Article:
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Moungi Bawendi, Louis E. Bruce, and Alexei Ekimov Awarded 2023 Nobel Prize in Chemistry for the Discovery and Synthesis of Quantum Dots

  Before the 2023 Nobel Prize in Chemistry was officially released, there was a leak of the list.
  An email from the Royal Swedish Academy of Sciences titled “They sowed important seeds for nanotechnology” was accidentally leaked to the media more than four hours before the press conference.
  The “they” in the title of the email are three researchers from different countries. According to the list of 2023 Nobel Prize winners in Chemistry officially announced at 17:45 on October 4, Beijing time, they are Moungi G. Bawendi from France, Louis E. Bruce from the United States . Brus), and Alexey I. Ekimov of Russia.
  The three share the honor for their discovery and synthesis of quantum dots.
  Quantum dots are semiconductor nanocrystals, typically 2 to 10 nanometers in diameter. The size ratio of quantum dots to a football is roughly equivalent to the size ratio of a football to the Earth. However, it is small but significant.
  Many computer monitors, televisions, and LED lights use quantum dots to create the red, green, and blue (RGB) colors of each pixel. Additionally, quantum dots could guide surgeons in removing tumor tissue, among many other uses.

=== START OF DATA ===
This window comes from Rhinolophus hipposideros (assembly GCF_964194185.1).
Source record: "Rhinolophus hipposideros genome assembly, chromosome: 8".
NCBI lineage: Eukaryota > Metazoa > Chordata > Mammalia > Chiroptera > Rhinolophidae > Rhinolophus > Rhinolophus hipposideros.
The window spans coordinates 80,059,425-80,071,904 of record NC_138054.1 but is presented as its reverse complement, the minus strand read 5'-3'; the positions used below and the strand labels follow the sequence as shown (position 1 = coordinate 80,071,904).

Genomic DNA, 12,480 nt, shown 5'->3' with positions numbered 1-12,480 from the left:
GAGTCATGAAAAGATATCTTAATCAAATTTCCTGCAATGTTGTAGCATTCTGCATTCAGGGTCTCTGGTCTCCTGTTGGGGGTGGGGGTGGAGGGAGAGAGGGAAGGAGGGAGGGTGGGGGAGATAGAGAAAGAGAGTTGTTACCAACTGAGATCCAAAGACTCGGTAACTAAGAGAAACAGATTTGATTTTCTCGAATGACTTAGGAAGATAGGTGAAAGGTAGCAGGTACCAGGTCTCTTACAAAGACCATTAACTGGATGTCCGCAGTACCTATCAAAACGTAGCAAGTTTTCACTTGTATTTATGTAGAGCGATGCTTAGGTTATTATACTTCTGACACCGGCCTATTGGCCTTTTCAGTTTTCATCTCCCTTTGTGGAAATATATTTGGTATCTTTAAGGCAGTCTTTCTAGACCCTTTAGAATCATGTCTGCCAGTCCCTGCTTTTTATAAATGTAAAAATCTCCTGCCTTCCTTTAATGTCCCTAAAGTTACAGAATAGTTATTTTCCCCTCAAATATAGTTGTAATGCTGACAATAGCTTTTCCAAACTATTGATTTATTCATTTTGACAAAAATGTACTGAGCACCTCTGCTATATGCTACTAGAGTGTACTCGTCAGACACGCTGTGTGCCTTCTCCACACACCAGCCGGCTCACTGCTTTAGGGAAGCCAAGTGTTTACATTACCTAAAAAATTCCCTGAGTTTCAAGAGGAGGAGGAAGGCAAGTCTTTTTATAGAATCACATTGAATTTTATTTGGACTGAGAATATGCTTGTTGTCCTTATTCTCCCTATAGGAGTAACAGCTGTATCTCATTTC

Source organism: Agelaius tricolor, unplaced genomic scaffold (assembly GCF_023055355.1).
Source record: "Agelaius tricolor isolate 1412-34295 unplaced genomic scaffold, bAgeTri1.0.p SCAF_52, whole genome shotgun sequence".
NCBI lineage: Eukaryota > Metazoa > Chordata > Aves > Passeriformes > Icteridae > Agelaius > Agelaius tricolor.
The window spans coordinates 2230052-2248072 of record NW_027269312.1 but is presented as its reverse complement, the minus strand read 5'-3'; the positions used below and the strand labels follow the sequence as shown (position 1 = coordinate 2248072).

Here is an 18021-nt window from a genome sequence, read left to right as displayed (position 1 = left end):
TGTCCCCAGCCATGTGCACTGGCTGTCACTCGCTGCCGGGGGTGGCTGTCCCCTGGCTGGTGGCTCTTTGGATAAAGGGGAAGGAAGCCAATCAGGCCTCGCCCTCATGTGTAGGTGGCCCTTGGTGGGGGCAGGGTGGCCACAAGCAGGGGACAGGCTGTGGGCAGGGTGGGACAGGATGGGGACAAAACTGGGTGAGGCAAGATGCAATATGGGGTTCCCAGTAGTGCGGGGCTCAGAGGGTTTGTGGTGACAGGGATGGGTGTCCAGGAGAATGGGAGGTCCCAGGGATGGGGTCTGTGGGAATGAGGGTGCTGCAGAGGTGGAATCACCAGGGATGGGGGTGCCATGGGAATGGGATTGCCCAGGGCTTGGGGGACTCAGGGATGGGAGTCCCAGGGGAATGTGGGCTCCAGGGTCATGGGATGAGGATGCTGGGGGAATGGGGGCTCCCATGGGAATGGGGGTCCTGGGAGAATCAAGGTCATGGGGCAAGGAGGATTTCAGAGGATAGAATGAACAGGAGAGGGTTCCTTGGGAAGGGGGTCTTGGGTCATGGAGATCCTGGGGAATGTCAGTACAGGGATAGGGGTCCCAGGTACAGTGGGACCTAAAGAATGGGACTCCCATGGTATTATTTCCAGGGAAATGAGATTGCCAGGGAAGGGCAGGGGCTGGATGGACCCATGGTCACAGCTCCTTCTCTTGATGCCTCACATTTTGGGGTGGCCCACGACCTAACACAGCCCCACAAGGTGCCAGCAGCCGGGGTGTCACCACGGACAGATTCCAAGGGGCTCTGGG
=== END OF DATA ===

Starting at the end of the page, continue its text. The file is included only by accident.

”Quantum dots have many fascinating and unusual properties. Importantly, their color depends on their size,” said Johan Aqvist, Chairman of the Nobel Committee for Chemistry.
It’s so small that it’s unbelievable. How did scientists discover it?

  The three laureates succeeded in creating particles so small that their properties are determined by quantum phenomena. Simply put, changing the size of quantum dots can completely change their properties, such as magnetic, electrical, thermal and catalytic properties. . In other words, the color of light emitted by quantum dots can be tuned by changing their size.
  At the Nobel Prize in Chemistry press conference, John Oquist explained through a picture display that each tiny particle is a tiny crystal, invisible to the naked eye. Nanoparticles composed of the same simple substance are placed in several small flasks. , the displayed colors are different. “This is the quantum effect. The smallest quantum dots emit blue light, and the larger ones emit yellow and red light, just because of the difference in size.” ”
  They discovered the possibility of making quantum dots.” This is 78-year-old Alek Reasons for winning the prizes for Sergei Ekimov, 80-year-old Louis Bruce and 62-year-old Mongi Bavandi.
  In the early 1980s, Alexei Ekimov succeeded in creating size-dependent quantum effects in colored glass derived from nanoparticles of copper chloride, which he published in In the scientific research journals of the former Soviet Union. Louis Bruce proved that due to quantum effects, the size of the particles alone can affect the color of the glass.